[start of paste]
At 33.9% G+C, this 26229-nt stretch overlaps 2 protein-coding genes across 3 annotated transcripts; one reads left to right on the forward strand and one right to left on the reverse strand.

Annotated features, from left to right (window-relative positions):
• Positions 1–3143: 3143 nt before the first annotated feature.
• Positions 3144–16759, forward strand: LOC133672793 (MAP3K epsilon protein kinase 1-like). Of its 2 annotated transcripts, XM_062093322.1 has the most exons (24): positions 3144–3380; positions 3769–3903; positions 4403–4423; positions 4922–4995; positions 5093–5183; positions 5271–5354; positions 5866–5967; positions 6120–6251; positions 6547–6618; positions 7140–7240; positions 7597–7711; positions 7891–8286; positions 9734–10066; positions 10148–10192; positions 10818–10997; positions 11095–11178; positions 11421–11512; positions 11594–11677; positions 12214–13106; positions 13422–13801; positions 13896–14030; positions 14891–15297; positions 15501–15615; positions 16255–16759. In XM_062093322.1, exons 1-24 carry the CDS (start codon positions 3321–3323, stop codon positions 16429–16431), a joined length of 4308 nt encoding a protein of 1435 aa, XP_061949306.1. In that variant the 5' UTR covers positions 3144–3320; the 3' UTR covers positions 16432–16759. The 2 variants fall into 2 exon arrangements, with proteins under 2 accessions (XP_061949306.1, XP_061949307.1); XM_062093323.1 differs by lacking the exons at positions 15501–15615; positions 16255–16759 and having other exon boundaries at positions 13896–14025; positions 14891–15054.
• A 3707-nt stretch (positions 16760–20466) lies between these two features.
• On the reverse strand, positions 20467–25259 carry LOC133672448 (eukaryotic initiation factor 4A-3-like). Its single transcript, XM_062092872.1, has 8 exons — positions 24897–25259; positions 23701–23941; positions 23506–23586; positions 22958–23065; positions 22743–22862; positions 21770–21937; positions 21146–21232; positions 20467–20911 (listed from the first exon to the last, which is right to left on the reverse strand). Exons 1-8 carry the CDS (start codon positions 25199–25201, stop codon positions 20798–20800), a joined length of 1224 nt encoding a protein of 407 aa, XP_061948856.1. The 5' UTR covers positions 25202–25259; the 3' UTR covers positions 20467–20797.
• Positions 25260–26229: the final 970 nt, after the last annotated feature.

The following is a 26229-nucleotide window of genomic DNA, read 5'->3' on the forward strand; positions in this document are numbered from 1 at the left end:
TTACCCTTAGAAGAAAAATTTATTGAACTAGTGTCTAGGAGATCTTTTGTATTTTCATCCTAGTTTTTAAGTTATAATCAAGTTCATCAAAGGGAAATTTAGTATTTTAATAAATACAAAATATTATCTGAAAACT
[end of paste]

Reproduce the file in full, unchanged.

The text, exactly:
At 33.9% G+C, this 26229-nt stretch overlaps 2 protein-coding genes across 3 annotated transcripts; one reads left to right on the forward strand and one right to left on the reverse strand.

Annotated features, from left to right (window-relative positions):
• Positions 1–3143: 3143 nt before the first annotated feature.
• Positions 3144–16759, forward strand: LOC133672793 (MAP3K epsilon protein kinase 1-like). Of its 2 annotated transcripts, XM_062093322.1 has the most exons (24): positions 3144–3380; positions 3769–3903; positions 4403–4423; positions 4922–4995; positions 5093–5183; positions 5271–5354; positions 5866–5967; positions 6120–6251; positions 6547–6618; positions 7140–7240; positions 7597–7711; positions 7891–8286; positions 9734–10066; positions 10148–10192; positions 10818–10997; positions 11095–11178; positions 11421–11512; positions 11594–11677; positions 12214–13106; positions 13422–13801; positions 13896–14030; positions 14891–15297; positions 15501–15615; positions 16255–16759. In XM_062093322.1, exons 1-24 carry the CDS (start codon positions 3321–3323, stop codon positions 16429–16431), a joined length of 4308 nt encoding a protein of 1435 aa, XP_061949306.1. In that variant the 5' UTR covers positions 3144–3320; the 3' UTR covers positions 16432–16759. The 2 variants fall into 2 exon arrangements, with proteins under 2 accessions (XP_061949306.1, XP_061949307.1); XM_062093323.1 differs by lacking the exons at positions 15501–15615; positions 16255–16759 and having other exon boundaries at positions 13896–14025; positions 14891–15054.
• A 3707-nt stretch (positions 16760–20466) lies between these two features.
• On the reverse strand, positions 20467–25259 carry LOC133672448 (eukaryotic initiation factor 4A-3-like). Its single transcript, XM_062092872.1, has 8 exons — positions 24897–25259; positions 23701–23941; positions 23506–23586; positions 22958–23065; positions 22743–22862; positions 21770–21937; positions 21146–21232; positions 20467–20911 (listed from the first exon to the last, which is right to left on the reverse strand). Exons 1-8 carry the CDS (start codon positions 25199–25201, stop codon positions 20798–20800), a joined length of 1224 nt encoding a protein of 407 aa, XP_061948856.1. The 5' UTR covers positions 25202–25259; the 3' UTR covers positions 20467–20797.
• Positions 25260–26229: the final 970 nt, after the last annotated feature.

The following is a 26229-nucleotide window of genomic DNA, read 5'->3' on the forward strand; positions in this document are numbered from 1 at the left end:
TTACCCTTAGAAGAAAAATTTATTGAACTAGTGTCTAGGAGATCTTTTGTATTTTCATCCTAGTTTTTAAGTTATAATCAAGTTCATCAAAGGGAAATTTAGTATTTTAATAAATACAAAATATTATCTGAAAACT